After slowing in the past few months, the pace of biopharma mergers and acquisitions quickened Wednesday morning as Johnson & Johnson said it will acquire Momenta Pharmaceuticals Inc. in a $6.5 billion all-cash deal.

Momenta’s stock (NASDAQ:MNTA) rallied strongly on the news, up a dramatic 69% in premarket trading, with shares valued at about $52 each. Johnson & Johnson plans to purchase all outstanding Momenta shares for $52.50 each. The transaction’s $6.1 billion estimated net value is based on Momenta's estimated fully diluted shares outstanding, less estimated net cash at closing, which is set for some time before 2020 ends.

Bringing Momenta into the fold strengthens the Janssen Pharmaceutical Companies of Johnson & Johnson’s immune-mediated disease portfolio and grows its interest in autoantibody-driven disease therapies. Roughly 2.5% of the world’s population, 195 million people, have some form of autoantibody-driven disease.

Janssen said the acquisition offers the potential for multiple launches, many as first-in-class indications with potential for significant peak year sales, some of which the company believes could exceed $1 billion.

A massive part of the deal is full global rights to Momenta’s nipocalimab, an G1 anti-FcRn monoclonal antibody that gives Janssen a wide path to further develop autoimmune disease therapies in maternal-fetal disorders, neuro-inflammatory disorders, rheumatology, dermatology and autoimmune hematology.

Top-line phase II data from an interim analysis of nipocalimab (M-281) in treating generalized myasthenia gravis released in mid-June showed efficacy in the activities of daily living (MG-ADL) score, which was the primary endpoint. Slightly more than half of patients had rapid, significant and durable reductions in MG-ADL scores, at least a 2-point reduction from baseline for at least four consecutive weeks across all four dosing arms vs.15% for placebo (p=0.017).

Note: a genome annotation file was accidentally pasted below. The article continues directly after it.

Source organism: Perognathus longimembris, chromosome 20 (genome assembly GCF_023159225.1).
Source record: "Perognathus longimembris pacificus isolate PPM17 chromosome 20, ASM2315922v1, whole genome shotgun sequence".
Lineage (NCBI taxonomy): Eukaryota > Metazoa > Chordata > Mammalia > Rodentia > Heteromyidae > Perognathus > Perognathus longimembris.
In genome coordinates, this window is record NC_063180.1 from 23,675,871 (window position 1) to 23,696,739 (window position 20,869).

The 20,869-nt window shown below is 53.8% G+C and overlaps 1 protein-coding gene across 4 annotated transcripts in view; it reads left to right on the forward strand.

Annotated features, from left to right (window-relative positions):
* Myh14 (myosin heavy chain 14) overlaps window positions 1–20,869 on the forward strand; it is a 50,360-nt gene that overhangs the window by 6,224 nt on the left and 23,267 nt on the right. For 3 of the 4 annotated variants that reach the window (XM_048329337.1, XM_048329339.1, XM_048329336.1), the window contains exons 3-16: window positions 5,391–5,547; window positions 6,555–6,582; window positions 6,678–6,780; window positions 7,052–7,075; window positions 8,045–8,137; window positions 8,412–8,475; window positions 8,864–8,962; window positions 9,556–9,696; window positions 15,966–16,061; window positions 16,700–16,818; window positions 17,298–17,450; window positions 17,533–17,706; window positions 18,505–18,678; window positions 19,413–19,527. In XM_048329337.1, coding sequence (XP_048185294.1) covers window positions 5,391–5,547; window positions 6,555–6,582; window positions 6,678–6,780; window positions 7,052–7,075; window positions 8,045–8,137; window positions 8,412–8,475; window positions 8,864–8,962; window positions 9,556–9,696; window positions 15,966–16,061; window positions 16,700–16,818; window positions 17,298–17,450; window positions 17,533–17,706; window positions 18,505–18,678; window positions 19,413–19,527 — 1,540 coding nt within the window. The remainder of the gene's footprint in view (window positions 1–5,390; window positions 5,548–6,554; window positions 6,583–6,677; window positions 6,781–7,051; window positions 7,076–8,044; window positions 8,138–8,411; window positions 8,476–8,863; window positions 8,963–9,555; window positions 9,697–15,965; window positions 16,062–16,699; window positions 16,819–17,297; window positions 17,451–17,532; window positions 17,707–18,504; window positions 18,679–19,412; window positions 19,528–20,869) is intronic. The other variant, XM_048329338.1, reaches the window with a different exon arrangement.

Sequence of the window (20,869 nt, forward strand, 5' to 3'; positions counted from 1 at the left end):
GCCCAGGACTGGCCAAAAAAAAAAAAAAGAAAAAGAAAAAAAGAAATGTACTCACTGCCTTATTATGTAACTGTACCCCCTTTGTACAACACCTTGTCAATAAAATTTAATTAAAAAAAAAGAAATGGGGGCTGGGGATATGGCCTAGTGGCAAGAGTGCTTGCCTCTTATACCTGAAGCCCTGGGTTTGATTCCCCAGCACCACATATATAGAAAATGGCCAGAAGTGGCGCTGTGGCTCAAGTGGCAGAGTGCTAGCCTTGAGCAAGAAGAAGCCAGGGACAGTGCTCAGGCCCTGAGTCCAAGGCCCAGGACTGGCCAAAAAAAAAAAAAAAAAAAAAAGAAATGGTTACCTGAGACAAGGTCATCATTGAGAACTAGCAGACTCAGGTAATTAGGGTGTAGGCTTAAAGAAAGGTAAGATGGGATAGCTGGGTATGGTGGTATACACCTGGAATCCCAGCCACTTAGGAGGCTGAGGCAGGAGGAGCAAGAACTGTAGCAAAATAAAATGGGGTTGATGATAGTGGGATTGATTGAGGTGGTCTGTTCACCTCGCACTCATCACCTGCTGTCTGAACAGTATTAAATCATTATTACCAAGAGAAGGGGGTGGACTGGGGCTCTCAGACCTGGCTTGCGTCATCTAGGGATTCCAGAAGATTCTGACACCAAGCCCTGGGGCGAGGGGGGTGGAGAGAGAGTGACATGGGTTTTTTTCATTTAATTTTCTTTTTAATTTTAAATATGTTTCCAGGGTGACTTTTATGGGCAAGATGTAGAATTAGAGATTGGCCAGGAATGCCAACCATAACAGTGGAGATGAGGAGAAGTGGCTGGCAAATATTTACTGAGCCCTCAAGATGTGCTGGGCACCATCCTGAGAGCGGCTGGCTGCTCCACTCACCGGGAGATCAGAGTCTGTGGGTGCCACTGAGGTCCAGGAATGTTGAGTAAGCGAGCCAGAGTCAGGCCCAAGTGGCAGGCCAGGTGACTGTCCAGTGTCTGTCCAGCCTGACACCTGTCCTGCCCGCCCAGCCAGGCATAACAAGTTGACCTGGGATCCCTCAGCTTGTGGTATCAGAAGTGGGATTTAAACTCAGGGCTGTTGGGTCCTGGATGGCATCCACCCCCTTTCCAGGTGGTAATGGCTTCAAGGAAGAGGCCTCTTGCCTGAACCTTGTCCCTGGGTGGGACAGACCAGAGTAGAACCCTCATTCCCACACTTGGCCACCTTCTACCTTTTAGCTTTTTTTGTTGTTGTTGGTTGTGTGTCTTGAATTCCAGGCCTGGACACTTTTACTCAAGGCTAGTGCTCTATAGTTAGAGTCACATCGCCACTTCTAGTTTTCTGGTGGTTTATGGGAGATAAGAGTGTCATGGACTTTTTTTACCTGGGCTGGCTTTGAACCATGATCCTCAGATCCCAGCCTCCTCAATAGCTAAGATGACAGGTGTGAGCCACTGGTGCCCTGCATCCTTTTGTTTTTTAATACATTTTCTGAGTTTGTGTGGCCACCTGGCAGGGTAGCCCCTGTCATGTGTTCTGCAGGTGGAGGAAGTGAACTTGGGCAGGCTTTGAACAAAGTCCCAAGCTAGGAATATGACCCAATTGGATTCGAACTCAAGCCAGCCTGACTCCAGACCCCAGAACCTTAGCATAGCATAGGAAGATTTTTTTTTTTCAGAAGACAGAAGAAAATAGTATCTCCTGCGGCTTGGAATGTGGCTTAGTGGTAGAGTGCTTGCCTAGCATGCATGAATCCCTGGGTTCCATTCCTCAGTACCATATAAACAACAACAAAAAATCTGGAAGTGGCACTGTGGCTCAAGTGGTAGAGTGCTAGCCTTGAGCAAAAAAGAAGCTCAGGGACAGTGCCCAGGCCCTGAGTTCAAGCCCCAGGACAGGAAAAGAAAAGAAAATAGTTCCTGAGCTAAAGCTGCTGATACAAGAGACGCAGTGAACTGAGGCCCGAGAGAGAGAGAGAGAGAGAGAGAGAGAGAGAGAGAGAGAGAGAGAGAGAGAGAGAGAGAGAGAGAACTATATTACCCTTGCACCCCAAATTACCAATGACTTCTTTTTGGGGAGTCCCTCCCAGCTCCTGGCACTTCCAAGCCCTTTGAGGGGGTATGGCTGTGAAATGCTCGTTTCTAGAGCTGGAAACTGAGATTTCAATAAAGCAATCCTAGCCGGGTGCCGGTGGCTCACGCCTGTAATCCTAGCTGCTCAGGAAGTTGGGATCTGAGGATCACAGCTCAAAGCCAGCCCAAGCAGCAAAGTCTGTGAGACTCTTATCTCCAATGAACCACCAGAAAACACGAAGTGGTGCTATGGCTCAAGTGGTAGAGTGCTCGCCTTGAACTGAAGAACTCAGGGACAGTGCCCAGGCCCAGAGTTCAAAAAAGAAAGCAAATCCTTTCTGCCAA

Nipocalimab is also being developed by Momenta to prevent hemolytic disease of the fetus and newborns. The FDA granted nipocalimab rare pediatric disease designation and orphan status in late July.

“Given the work in the space is spearheaded by smaller players, this deal confirms pharma interest in this novel target and the broad applicability of anti-FcRn,” Guggenheim Partners analyst Yatin Suneja wrote Wednesday morning. “We see room for many players.”

One of those players is Argenx SE, of Breda, the Netherlands, which in early July set a new highwater mark for a follow-on offering by a publicly listed European firm, raising $863 million, including the overallotment option, on the back of positive data from a pivotal phase III trial of the anti-neonatal-Fc-receptor antibody fragment efgartigimod in generalized myasthenia gravis. It smashed the previous record of $575 million, which rare disease drug developer Ascendis A/S, of Hellerup, Denmark, raised last year.

Janssen said it will keep Momenta’s Cambridge, Mass., location, adding to Johnson & Johnson’s presence in the Boston area.

Mergers and acquisitions have waned in 2020, with the Abbvie Inc.’s $63 billion acquisition of Allergan plc in May carrying more than half of the year’s total M&A value.

The 73 completed biopharma M&As so far this year are valued at $121.3 billion. In June, there were 12 completed M&As worth $3.65 billion, which is the second lowest amount for a month in 2020, ahead of February’s $2.97 billion from eight completed M&As. The value of 2020 M&As during the first six months, however, is ahead of where each of the last three years were by the end of June, although the number of M&As is behind 2019.

There was a sharp drop in M&A value going from May to June due to the Abbvie-Allergan deal recorded in May when a total of 17 M&As worth $63.24 billion were completed. It is the highest value and volume month for the year.

The largest completed M&A in June was Novo Nordisk A/S’ acquisition of Corvidia Therapeutics Inc. for $2.1 billion. Other large M&As in June were The Menarini Group’s purchase of Stemline Therapeutics Inc. for $677 million and PTC Therapeutics Inc.’s buyout of Censa Pharmaceuticals Inc. for $526 million. UCB SA also acquired Engage Therapeutics Inc. in June for $270 million.